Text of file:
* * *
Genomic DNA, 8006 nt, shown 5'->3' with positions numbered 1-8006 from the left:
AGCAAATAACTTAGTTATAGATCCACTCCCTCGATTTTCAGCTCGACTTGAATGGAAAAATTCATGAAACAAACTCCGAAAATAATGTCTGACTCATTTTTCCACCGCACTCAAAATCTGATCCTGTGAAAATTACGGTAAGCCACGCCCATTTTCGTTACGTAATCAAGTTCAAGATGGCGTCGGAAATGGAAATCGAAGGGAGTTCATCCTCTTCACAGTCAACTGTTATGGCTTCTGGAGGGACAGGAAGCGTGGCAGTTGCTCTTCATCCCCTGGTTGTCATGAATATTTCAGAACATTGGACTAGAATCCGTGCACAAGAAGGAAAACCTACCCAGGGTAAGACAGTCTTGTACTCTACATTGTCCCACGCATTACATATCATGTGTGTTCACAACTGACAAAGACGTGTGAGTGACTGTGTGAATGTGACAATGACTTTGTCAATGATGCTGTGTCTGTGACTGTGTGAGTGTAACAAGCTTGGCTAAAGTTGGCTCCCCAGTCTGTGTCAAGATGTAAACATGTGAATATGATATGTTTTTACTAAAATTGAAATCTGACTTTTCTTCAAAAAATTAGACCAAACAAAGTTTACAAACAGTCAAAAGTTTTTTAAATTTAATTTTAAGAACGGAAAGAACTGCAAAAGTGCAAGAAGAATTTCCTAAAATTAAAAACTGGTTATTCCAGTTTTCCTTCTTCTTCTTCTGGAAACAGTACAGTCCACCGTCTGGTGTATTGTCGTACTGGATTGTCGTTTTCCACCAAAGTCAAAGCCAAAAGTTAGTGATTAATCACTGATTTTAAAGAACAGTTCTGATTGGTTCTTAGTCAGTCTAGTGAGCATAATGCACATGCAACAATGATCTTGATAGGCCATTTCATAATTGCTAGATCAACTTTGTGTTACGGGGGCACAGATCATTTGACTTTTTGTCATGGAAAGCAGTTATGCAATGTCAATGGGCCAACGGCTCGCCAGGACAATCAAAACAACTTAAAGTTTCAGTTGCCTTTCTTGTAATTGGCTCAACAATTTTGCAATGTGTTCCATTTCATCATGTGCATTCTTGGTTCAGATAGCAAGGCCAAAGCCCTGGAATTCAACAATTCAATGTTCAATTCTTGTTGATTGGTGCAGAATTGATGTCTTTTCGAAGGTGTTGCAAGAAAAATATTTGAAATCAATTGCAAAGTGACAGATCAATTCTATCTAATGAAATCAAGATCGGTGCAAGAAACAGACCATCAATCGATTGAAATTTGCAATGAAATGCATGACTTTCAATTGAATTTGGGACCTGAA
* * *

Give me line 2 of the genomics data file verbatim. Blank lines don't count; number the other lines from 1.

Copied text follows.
AGCAAATAACTTAGTTATAGATCCACTCCCTCGATTTTCAGCTCGACTTGAATGGAAAAATTCATGAAACAAACTCCGAAAATAATGTCTGACTCATTTTTCCACCGCACTCAAAATCTGATCCTGTGAAAATTACGGTAAGCCACGCCCATTTTCGTTACGTAATCAAGTTCAAGATGGCGTCGGAAATGGAAATCGAAGGGAGTTCATCCTCTTCACAGTCAACTGTTATGGCTTCTGGAGGGACAGGAAGCGTGGCAGTTGCTCTTCATCCCCTGGTTGTCATGAATATTTCAGAACATTGGACTAGAATCCGTGCACAAGAAGGAAAACCTACCCAGGGTAAGACAGTCTTGTACTCTACATTGTCCCACGCATTACATATCATGTGTGTTCACAACTGACAAAGACGTGTGAGTGACTGTGTGAATGTGACAATGACTTTGTCAATGATGCTGTGTCTGTGACTGTGTGAGTGTAACAAGCTTGGCTAAAGTTGGCTCCCCAGTCTGTGTCAAGATGTAAACATGTGAATATGATATGTTTTTACTAAAATTGAAATCTGACTTTTCTTCAAAAAATTAGACCAAACAAAGTTTACAAACAGTCAAAAGTTTTTTAAATTTAATTTTAAGAACGGAAAGAACTGCAAAAGTGCAAGAAGAATTTCCTAAAATTAAAAACTGGTTATTCCAGTTTTCCTTCTTCTTCTTCTGGAAACAGTACAGTCCACCGTCTGGTGTATTGTCGTACTGGATTGTCGTTTTCCACCAAAGTCAAAGCCAAAAGTTAGTGATTAATCACTGATTTTAAAGAACAGTTCTGATTGGTTCTTAGTCAGTCTAGTGAGCATAATGCACATGCAACAATGATCTTGATAGGCCATTTCATAATTGCTAGATCAACTTTGTGTTACGGGGGCACAGATCATTTGACTTTTTGTCATGGAAAGCAGTTATGCAATGTCAATGGGCCAACGGCTCGCCAGGACAATCAAAACAACTTAAAGTTTCAGTTGCCTTTCTTGTAATTGGCTCAACAATTTTGCAATGTGTTCCATTTCATCATGTGCATTCTTGGTTCAGATAGCAAGGCCAAAGCCCTGGAATTCAACAATTCAATGTTCAATTCTTGTTGATTGGTGCAGAATTGATGTCTTTTCGAAGGTGTTGCAAGAAAAATATTTGAAATCAATTGCAAAGTGACAGATCAATTCTATCTAATGAAATCAAGATCGGTGCAAGAAACAGACCATCAATCGATTGAAATTTGCAATGAAATGCATGACTTTCAATTGAATTTGGGACCTGAA